But for ARS horticulturalist Robert R. Krueger, the genus Citrus includes at least 16 species, with hundreds of distant relatives, including lesser-known, peelable oddities like pummelos, trifoliate oranges, and kumquats.
Krueger, who is with the ARS National Clonal Germplasm Repository for Citrus and Dates, in Riverside, California, helps look after the nation’s largest collection, or genebank, of citrus trees. The trees, as well as their seeds, budwood, and pollen, serve as valuable germplasm—plant tissue containing the essential genetic information needed to start new citrus plants.
The citrus genebank -- a University of California-Riverside (UCR) resource that is used cooperatively by the ARS repository -- has been gathering accessions for almost a century. Right now its holdings number about 900 specimens, many of which were acquired outside the United States. But it hasn’t been known, until recently, just what the collection’s real breadth and scope were.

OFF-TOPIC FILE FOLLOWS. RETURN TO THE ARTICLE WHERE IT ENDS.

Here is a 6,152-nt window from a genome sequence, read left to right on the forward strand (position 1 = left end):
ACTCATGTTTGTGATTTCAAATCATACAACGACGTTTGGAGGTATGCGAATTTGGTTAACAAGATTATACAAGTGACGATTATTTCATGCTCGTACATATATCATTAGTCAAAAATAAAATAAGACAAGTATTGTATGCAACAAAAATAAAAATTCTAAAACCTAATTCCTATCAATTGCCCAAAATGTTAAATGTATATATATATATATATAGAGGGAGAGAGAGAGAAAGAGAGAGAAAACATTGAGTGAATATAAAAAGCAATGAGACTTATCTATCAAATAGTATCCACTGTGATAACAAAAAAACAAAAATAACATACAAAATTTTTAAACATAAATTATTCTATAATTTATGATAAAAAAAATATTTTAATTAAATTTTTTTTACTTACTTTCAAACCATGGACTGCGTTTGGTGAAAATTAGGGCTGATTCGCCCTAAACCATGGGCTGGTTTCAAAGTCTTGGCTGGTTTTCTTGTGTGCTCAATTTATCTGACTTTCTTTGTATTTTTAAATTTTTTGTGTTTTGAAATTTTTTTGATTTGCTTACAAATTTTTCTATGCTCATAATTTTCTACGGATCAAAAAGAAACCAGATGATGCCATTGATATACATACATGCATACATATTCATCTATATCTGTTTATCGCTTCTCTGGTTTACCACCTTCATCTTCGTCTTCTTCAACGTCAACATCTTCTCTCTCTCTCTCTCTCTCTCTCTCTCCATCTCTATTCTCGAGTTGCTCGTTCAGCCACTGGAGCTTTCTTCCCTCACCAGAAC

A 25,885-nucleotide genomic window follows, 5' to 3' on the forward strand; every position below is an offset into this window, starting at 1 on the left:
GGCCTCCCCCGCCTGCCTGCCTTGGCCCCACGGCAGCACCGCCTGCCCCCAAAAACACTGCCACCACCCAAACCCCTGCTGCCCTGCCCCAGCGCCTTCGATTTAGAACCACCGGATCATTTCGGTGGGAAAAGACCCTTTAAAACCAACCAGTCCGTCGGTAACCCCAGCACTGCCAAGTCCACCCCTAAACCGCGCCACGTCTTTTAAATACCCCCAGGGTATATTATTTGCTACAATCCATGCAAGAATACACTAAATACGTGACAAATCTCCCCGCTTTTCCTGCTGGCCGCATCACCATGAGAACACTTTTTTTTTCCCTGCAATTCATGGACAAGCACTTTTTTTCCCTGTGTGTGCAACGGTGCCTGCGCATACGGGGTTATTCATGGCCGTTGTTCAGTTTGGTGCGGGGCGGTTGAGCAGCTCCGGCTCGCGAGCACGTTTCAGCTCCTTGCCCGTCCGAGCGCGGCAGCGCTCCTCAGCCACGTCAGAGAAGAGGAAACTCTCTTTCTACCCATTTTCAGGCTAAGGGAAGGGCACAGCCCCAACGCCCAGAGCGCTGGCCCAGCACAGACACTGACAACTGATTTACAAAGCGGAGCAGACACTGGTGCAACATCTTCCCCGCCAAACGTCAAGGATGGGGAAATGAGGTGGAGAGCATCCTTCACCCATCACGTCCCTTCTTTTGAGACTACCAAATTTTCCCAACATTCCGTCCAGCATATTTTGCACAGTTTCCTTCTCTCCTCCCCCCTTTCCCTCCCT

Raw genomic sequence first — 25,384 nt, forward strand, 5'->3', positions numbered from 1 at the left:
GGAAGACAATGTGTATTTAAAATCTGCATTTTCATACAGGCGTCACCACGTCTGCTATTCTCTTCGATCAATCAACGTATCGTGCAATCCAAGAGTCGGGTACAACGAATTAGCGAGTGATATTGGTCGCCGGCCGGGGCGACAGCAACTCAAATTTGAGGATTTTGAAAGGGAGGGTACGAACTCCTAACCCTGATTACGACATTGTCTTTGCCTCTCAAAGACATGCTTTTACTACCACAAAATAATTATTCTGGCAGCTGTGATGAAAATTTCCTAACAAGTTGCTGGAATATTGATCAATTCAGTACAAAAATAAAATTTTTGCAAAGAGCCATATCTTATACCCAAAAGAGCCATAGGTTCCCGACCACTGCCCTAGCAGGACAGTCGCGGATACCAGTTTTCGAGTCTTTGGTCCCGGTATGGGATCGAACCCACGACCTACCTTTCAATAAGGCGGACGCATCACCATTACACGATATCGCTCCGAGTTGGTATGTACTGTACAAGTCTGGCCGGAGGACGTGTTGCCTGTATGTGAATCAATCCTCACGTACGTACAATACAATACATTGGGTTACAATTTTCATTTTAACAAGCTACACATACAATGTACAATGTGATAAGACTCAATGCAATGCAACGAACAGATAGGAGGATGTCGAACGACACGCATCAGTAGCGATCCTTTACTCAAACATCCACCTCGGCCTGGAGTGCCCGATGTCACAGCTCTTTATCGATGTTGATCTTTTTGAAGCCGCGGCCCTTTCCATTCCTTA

“There were redundancies and gaps in the collection that needed to be sorted out,?says Krueger, “and some specimens had even been mislabeled.?Mistakes are costly for curators, since a few missing or added letters can change the way a specimen is classified and managed -- and possibly how it will be used.
“For example, one accession planted in the field,?says Krueger, “was considered to be a Rangpur lime, or Citrus limonia. But when you walked past it, you’d think for sure it was a lemon. It looked like a lemon, smelled like a lemon. Eventually I came by some records from the 1950s indicating that the tree actually was a lemon with the scientific name Citrus limon. Somewhere along the way, someone had mistakenly attached those two letters to the species name.?/p>
A Core Collection
With the h